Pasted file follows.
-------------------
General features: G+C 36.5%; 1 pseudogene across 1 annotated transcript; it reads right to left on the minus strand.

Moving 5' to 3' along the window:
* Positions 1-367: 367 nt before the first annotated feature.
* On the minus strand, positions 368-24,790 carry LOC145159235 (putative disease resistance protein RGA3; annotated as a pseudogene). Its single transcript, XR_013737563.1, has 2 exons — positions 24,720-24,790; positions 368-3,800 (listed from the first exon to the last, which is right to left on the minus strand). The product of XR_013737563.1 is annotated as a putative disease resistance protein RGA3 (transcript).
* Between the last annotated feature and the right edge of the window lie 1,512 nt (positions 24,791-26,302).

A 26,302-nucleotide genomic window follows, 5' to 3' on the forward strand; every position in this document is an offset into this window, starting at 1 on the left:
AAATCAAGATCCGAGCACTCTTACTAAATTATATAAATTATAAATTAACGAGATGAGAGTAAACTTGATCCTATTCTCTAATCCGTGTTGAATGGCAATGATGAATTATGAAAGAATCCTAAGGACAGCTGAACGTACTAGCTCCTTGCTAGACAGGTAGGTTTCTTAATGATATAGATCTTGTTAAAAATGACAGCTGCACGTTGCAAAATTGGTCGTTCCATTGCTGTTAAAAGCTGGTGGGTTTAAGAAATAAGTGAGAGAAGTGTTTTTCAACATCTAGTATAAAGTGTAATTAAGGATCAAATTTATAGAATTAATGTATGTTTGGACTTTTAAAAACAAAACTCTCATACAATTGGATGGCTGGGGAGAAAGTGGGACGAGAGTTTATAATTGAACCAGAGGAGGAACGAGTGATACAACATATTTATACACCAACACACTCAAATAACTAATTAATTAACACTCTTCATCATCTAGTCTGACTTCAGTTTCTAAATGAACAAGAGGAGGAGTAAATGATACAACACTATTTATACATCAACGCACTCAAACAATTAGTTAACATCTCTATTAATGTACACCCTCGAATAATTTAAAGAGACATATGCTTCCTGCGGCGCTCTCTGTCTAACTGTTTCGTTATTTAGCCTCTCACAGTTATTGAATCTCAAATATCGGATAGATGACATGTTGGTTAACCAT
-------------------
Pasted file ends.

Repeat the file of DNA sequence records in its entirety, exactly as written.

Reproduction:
General features: G+C 36.5%; 1 pseudogene across 1 annotated transcript; it reads right to left on the minus strand.

Moving 5' to 3' along the window:
* Positions 1-367: 367 nt before the first annotated feature.
* On the minus strand, positions 368-24,790 carry LOC145159235 (putative disease resistance protein RGA3; annotated as a pseudogene). Its single transcript, XR_013737563.1, has 2 exons — positions 24,720-24,790; positions 368-3,800 (listed from the first exon to the last, which is right to left on the minus strand). The product of XR_013737563.1 is annotated as a putative disease resistance protein RGA3 (transcript).
* Between the last annotated feature and the right edge of the window lie 1,512 nt (positions 24,791-26,302).

A 26,302-nucleotide genomic window follows, 5' to 3' on the forward strand; every position in this document is an offset into this window, starting at 1 on the left:
AAATCAAGATCCGAGCACTCTTACTAAATTATATAAATTATAAATTAACGAGATGAGAGTAAACTTGATCCTATTCTCTAATCCGTGTTGAATGGCAATGATGAATTATGAAAGAATCCTAAGGACAGCTGAACGTACTAGCTCCTTGCTAGACAGGTAGGTTTCTTAATGATATAGATCTTGTTAAAAATGACAGCTGCACGTTGCAAAATTGGTCGTTCCATTGCTGTTAAAAGCTGGTGGGTTTAAGAAATAAGTGAGAGAAGTGTTTTTCAACATCTAGTATAAAGTGTAATTAAGGATCAAATTTATAGAATTAATGTATGTTTGGACTTTTAAAAACAAAACTCTCATACAATTGGATGGCTGGGGAGAAAGTGGGACGAGAGTTTATAATTGAACCAGAGGAGGAACGAGTGATACAACATATTTATACACCAACACACTCAAATAACTAATTAATTAACACTCTTCATCATCTAGTCTGACTTCAGTTTCTAAATGAACAAGAGGAGGAGTAAATGATACAACACTATTTATACATCAACGCACTCAAACAATTAGTTAACATCTCTATTAATGTACACCCTCGAATAATTTAAAGAGACATATGCTTCCTGCGGCGCTCTCTGTCTAACTGTTTCGTTATTTAGCCTCTCACAGTTATTGAATCTCAAATATCGGATAGATGACATGTTGGTTAACCAT